8 years ago
    • Yeah… Butter threw me off at first too… i’m like,”butter… like.. margarine?? ohhhh…. a cutter :p” Cutter could sound weird to others too I guess… like those people that cut themselves?

      8 years ago
  4. HOLY CRAP! I LOVE BUTTER! Butter on my pancakes. Butter on my cornbread. Butter on my popcorn…

    Wait. You weren’t talking about that kind of butter were you? (Mouth getting Martina-small)

    Anyways, yeah. I hate cutters (< that's the American word for it). I will do the same thing when I'm in line for the train. Somebody cuts and my arm goes out like WATAH! "Sorry buddy! See the long line of people behind me? Yeah."

    But, I do wanna see an addendum to this video where you 1) Just take a two minute video at an intersection. No commentary. Just so we foreigners can see the danger we're getting ourselves into, and 2) A setup in a cafe where you're chillin' in line and do the fence when somebody tries to cut. I'm curious what other people's reactions are when they see you two do that in public.

    Great video y'all. Keep it up.

    8 years ago
    • I too would like to see an intersection video. In dramas and movies, everything looks so safe, with giant crosswalks and what-nots. I totally believe you guys, I would just like to see firsthand what it’s really like. :) (without spending $2k to go there lol)

      8 years ago
    • well, I have to correct y’all: I’m American and I have heard people use butter and cutter.

      8 years ago
  5. Geez. I thought driving in my area was bad. All I have to deal with is traffic and people ignoring the green lights because they’re too busy eating/texting/doing makeup/contemplating serious world issues. I’d much rather sit behind an inattentive moron than fear for my life. And I don’t think I’d be able to contain my rage if someone cut in front of me in line. There are politics and rules involved, man. That’s important stuff you learn when you’re in elementary school that stays with you for the rest of your life.

    8 years ago
  6. Geez. I thought driving in my area was bad. All I have to deal with is traffic and people ignoring the green lights because they’re too busy eating/texting/doing makeup/contemplating serious world issues. I’d much rather sit behind an inattentive moron than fear for my life. And I don’t think I’d be able to contain my rage if someone cut in front of me in line. There are politics and rules involved, man. That’s important stuff you learn when you’re in elementary school that stays with you for the rest of your life.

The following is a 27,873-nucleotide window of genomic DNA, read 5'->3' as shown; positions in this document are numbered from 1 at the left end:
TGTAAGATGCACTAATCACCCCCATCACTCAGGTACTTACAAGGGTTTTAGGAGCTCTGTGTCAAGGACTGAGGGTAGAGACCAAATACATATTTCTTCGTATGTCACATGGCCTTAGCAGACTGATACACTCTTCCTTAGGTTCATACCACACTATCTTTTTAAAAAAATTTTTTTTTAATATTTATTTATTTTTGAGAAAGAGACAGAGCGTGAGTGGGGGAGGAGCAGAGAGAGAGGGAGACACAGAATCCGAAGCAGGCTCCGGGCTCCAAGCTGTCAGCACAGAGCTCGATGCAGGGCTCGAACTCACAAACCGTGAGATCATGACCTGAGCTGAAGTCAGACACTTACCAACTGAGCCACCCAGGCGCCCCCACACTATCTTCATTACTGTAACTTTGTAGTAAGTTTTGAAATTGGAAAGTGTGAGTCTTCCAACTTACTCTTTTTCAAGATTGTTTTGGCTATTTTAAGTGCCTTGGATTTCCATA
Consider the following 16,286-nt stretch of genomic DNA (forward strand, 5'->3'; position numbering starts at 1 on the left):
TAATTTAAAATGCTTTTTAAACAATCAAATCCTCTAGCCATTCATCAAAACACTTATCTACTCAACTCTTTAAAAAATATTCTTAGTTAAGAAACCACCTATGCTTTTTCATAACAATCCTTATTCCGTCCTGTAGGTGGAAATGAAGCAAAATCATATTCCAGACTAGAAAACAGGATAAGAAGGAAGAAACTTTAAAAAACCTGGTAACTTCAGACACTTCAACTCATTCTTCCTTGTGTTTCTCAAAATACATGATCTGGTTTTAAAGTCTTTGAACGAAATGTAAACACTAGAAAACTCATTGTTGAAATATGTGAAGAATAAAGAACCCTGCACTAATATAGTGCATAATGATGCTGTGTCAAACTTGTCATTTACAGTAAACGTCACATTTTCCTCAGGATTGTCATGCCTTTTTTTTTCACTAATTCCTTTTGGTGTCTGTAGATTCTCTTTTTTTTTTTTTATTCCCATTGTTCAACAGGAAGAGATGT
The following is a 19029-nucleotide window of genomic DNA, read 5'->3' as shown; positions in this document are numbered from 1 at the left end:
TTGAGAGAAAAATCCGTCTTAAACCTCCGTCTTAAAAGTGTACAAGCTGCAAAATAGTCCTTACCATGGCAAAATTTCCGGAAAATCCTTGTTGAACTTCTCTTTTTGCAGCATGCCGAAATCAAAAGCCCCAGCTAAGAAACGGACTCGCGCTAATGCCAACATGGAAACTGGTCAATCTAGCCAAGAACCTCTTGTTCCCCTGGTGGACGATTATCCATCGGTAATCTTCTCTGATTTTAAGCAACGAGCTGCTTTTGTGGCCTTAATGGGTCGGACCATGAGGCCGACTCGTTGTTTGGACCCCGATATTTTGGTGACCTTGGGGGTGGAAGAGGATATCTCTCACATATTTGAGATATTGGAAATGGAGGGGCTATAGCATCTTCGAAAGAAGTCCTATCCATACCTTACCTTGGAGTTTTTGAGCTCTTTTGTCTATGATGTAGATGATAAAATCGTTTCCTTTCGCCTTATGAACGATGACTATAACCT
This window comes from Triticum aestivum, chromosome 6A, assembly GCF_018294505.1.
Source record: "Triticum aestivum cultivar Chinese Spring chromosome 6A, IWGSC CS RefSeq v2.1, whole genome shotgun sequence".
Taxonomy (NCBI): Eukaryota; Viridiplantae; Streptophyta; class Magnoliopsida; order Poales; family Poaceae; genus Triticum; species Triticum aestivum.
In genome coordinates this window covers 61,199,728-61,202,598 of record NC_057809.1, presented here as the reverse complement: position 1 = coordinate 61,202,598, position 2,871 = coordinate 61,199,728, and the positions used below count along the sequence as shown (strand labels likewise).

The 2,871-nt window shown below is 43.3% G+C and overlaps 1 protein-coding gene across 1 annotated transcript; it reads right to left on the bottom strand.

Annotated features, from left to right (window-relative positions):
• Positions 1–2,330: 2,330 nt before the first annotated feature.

8 years ago
  7. yeh, sadly, it is true. as a korean, I am ashamed of it 

    8 years ago
  8. thats funny, because korean women in america are known to be bad drivers in general.

    “ahhh, wth is that person doing??!?!??!!?! does she not know how to drive?!?!??!””oh…she’s a korean lady……….” 

    8 years ago
  9. I agree 100% that drivers in Korea are the worst part of being here.  I love driving and miss it soooooo much, but not enough to risk getting a scooter and trying to drive myself.  It’s bad enough that I bike on these streets!

    8 years ago
  10. I’m going to Korea on SUNDAY!!!! WOOO HOOOOO!!!!!!!

    8 years ago
  11. The update implies that you guys are okay xD

    8 years ago
  12. I thought the same thing when they were saying “butter butter” lol, it’s always been cutter for me, so maybe it is an American thing.
    Some of the worst times I remember dealing with this I was actually in Walt Disney World! We were in line for a ride that was getting ready to open back up because it had been raining earlier in the day. As soon as they started letting people in, there was a rush of people pushing from the back, grown adults pushing kids!
    And another time we had stayed to watch one of the light shows they have at night. As we were leaving it was so crowded my family walked in a single file line, holding onto each others hands so no one got lost. A lady in an electric wheelchair/scooter, (don’t quite know what to call it, its the kind you can get at a grocery store, at least where I live you can), was trying to push her way through the crowd that was already slow moving. As she headed around my family she ran over my sister’s foot and bumped into me! Cutting/butting/pushing is just not worth it!